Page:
At a press conference in Raleigh last week about North Carolina's death penalty, the most impressive speaker was also the least well-known. Charisse Coleman, a young writer and newcomer to the Triangle, was there to support a call by the N.C. Academy of Trial Lawyers for an immediate halt to state-sponsored executions.
Seated at a long table in front of a small crowd of reporters, Coleman listened quietly as prominent Tar Heel attorneys, law professors and anti-death penalty activists described how the system operates as a cruel lottery--unfairly targeting those who are non-white, poor and live in rural counties. She held her hands in her lap as fellow-speakers cited polls showing a decline in unequivocal public support for the death penalty. One recent study by The Charlotte Observer found 62 percent of North Carolinians surveyed favor a moratorium on executions. The Trial Lawyers' own poll put that share at 59 percent.
When it was her turn to speak, Coleman made it clear she wouldn't be citing statistics. Instead, she talked about her older brother, Russell, who was murdered five years ago during a convenience-store robbery in Louisiana. In words as precise and thorough as a police report, Coleman recounted exactly what her brother was doing when three armed men came into the store where he worked and what they said before one of them shot him in the back. The crowd sat motionless as Coleman paused to still a tremble in her voice that began when she described how her brother bled to death on the floor.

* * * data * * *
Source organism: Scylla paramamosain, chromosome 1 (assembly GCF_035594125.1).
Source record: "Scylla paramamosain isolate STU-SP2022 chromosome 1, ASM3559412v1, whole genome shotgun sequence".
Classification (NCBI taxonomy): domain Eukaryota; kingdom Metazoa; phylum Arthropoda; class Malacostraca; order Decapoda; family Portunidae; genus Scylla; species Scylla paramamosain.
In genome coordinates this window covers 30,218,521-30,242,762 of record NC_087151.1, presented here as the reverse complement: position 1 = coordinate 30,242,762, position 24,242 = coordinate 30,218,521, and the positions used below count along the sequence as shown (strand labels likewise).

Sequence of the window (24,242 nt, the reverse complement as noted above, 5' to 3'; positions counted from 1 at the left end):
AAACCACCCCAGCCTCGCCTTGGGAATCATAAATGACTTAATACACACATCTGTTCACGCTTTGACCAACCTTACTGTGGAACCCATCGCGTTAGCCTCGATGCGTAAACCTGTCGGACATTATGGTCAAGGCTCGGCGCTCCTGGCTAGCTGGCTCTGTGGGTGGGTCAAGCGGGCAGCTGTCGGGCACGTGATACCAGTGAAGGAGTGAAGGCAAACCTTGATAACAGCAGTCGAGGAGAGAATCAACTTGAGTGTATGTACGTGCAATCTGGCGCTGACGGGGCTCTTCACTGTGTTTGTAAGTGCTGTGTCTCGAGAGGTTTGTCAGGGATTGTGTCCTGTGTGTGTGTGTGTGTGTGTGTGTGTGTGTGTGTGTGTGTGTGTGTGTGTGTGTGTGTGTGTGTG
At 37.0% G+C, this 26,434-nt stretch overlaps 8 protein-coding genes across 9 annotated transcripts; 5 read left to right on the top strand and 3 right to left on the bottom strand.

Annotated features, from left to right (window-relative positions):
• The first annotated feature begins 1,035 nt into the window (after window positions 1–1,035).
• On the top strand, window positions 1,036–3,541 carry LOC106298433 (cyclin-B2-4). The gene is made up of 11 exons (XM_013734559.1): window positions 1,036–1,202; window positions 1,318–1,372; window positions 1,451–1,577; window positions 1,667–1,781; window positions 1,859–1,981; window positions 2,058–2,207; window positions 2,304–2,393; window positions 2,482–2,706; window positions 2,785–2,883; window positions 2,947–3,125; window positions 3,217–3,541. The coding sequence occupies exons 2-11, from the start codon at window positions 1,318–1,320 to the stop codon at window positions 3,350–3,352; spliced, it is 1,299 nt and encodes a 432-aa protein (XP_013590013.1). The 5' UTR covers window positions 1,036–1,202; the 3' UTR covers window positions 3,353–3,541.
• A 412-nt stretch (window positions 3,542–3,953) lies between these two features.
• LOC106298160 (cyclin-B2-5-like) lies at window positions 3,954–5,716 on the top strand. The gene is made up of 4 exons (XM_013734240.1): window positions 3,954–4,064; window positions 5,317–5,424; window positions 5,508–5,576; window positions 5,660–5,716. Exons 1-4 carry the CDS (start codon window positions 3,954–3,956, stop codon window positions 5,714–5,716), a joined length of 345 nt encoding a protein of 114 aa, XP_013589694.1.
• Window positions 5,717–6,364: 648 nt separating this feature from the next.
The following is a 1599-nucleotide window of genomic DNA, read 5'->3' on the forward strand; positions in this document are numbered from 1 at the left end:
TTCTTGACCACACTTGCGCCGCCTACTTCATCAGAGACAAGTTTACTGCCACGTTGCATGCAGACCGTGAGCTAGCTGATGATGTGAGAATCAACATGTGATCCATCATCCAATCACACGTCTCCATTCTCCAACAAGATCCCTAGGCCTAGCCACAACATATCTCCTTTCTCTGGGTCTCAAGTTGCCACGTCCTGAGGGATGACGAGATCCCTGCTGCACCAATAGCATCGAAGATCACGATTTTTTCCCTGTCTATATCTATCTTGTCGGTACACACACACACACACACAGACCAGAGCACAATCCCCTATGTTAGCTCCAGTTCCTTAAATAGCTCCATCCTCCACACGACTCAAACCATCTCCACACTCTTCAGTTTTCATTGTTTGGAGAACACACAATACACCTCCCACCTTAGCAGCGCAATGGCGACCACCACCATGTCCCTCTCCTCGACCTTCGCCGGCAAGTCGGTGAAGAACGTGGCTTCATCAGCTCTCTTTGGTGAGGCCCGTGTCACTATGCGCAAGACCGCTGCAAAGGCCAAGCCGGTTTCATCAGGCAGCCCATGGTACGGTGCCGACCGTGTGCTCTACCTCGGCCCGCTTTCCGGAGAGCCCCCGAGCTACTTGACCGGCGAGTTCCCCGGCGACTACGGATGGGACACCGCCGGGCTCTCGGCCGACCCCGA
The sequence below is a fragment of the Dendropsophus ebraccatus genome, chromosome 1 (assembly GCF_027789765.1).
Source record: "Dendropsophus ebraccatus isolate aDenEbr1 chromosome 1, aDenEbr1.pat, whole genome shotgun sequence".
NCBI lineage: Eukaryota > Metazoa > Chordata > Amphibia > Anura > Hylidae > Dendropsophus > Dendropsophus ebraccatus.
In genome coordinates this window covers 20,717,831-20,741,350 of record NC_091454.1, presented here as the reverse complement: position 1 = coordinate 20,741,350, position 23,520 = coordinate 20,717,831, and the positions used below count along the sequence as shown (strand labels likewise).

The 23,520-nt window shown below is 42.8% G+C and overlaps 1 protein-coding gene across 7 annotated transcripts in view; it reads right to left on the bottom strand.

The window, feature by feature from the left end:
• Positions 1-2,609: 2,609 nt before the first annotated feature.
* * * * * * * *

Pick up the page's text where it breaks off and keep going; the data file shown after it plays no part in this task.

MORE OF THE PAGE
Her voice stopped trembling when she got to the heart of her speech. "Before Russell was killed, I was opposed to the death penalty. When he was killed, I was opposed to the death penalty. When his killer was sentenced, I was opposed to the death penalty," Coleman said. The desires of victim's families for justice--even vengeance--are understandable, she added, gazing steadily out at the room full of strangers. But they shouldn't be the basis for public policy.
"We have a terrible, terrible crisis of violence in this country," Coleman said. "State-sanctioned killings only add fuel to the flames."
When she took her seat, the room breathed again, and reporters began to pepper the other speakers with questions. Stories in the next day's paper focused on the polls and the politics of the call for a death-penalty moratorium. Despite the applause she'd received, it seemed Coleman's most powerful message went unheeded: When it comes to changing the death penalty, feelings are as important as facts.